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The Welfare Effects of Entry and Strategies for Maintaining the USO in the Postal Sector

In: Progress toward Liberalization of the Postal and Delivery Sector

Author

Listed:
  • Michael A. Crew

    (Rutgers University)

  • Paul R. Kleindorfer

    (University of Pennsylvania)

Abstract

The debate on entry policies in the postal sector has centered on how to continue to provide Universal Service without undermining the financial viability of the incumbent Postal Operator (PO). The debate continues as the European Commission conducts a prospective study, as required by the Postal Service Directive, to assess the impact on universal service of complete liberalization in 2009 for each member state. However, several member states have already entered a very clear path leading to full liberalization ahead of this date.1 This presents a potentially serious problem in that unless the Universal Service Obligation (USO) is eliminated, POs will still have to satisfy the USO without the traditional reserved area. In addition, incumbent POs will face continuing challenges in setting the terms of access offered to entrants. Pricing and contracting will become much more competitive, and access policies will have to take into account increasingly important competitive concerns with the revenue required to maintain the USO. Finding a workable solution to these problems is critical since if inappropriate policy choices are made, the changes that are then ushered in could be extremely costly to undo.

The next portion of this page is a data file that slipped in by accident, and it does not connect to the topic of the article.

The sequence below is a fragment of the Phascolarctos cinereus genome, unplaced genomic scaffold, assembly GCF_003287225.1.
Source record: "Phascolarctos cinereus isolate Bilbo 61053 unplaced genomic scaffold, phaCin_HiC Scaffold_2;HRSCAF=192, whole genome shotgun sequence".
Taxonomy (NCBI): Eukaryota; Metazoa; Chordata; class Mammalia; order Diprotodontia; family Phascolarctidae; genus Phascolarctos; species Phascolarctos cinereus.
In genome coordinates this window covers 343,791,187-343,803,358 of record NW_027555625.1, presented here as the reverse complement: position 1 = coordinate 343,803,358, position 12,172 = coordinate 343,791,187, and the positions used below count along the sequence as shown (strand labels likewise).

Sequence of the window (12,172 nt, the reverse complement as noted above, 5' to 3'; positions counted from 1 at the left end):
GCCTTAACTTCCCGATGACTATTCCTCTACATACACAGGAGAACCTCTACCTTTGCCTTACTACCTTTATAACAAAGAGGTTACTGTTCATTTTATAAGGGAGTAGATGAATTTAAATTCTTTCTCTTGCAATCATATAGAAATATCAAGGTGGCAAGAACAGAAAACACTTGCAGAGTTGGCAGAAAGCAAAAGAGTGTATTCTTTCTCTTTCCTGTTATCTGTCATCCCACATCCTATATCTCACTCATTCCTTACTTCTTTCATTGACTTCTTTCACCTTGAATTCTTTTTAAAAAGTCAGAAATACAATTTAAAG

Suggested Citation

  • Michael A. Crew & Paul R. Kleindorfer, 2006. "The Welfare Effects of Entry and Strategies for Maintaining the USO in the Postal Sector," Topics in Regulatory Economics and Policy, in: Michael A. Crew & Paul R. Kleindorfer (ed.), Progress toward Liberalization of the Postal and Delivery Sector, chapter 0, pages 3-22, Springer.
  • Handle: RePEc:spr:topchp:978-0-387-29744-6_1
    DOI: 10.1007/978-0-387-29744-6_1
    as

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